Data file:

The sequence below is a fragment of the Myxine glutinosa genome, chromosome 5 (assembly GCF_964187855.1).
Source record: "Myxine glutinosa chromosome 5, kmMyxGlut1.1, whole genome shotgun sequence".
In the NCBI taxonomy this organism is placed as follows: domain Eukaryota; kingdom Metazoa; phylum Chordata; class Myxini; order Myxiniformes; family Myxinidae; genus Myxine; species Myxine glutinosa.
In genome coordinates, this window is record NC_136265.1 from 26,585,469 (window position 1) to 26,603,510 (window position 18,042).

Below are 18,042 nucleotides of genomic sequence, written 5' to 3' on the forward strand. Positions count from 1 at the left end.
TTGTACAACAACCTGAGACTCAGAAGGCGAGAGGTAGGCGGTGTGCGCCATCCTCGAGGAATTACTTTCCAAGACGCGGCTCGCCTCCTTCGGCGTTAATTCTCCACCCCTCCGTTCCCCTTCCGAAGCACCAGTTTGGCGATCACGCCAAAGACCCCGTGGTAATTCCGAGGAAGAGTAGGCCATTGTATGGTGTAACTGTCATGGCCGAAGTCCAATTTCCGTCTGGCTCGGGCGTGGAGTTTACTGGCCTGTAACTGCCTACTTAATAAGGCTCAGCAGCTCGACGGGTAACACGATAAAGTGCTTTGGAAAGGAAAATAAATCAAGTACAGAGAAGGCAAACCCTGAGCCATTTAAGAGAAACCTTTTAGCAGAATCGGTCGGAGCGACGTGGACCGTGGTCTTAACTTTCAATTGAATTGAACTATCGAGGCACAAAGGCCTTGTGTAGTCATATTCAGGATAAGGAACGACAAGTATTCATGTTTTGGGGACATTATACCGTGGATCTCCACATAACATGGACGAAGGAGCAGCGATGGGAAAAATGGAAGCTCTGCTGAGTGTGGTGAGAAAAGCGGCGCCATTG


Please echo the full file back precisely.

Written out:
The sequence below is a fragment of the Myxine glutinosa genome, chromosome 5 (assembly GCF_964187855.1).
Source record: "Myxine glutinosa chromosome 5, kmMyxGlut1.1, whole genome shotgun sequence".
In the NCBI taxonomy this organism is placed as follows: domain Eukaryota; kingdom Metazoa; phylum Chordata; class Myxini; order Myxiniformes; family Myxinidae; genus Myxine; species Myxine glutinosa.
In genome coordinates, this window is record NC_136265.1 from 26,585,469 (window position 1) to 26,603,510 (window position 18,042).

Below are 18,042 nucleotides of genomic sequence, written 5' to 3' on the forward strand. Positions count from 1 at the left end.
TTGTACAACAACCTGAGACTCAGAAGGCGAGAGGTAGGCGGTGTGCGCCATCCTCGAGGAATTACTTTCCAAGACGCGGCTCGCCTCCTTCGGCGTTAATTCTCCACCCCTCCGTTCCCCTTCCGAAGCACCAGTTTGGCGATCACGCCAAAGACCCCGTGGTAATTCCGAGGAAGAGTAGGCCATTGTATGGTGTAACTGTCATGGCCGAAGTCCAATTTCCGTCTGGCTCGGGCGTGGAGTTTACTGGCCTGTAACTGCCTACTTAATAAGGCTCAGCAGCTCGACGGGTAACACGATAAAGTGCTTTGGAAAGGAAAATAAATCAAGTACAGAGAAGGCAAACCCTGAGCCATTTAAGAGAAACCTTTTAGCAGAATCGGTCGGAGCGACGTGGACCGTGGTCTTAACTTTCAATTGAATTGAACTATCGAGGCACAAAGGCCTTGTGTAGTCATATTCAGGATAAGGAACGACAAGTATTCATGTTTTGGGGACATTATACCGTGGATCTCCACATAACATGGACGAAGGAGCAGCGATGGGAAAAATGGAAGCTCTGCTGAGTGTGGTGAGAAAAGCGGCGCCATTG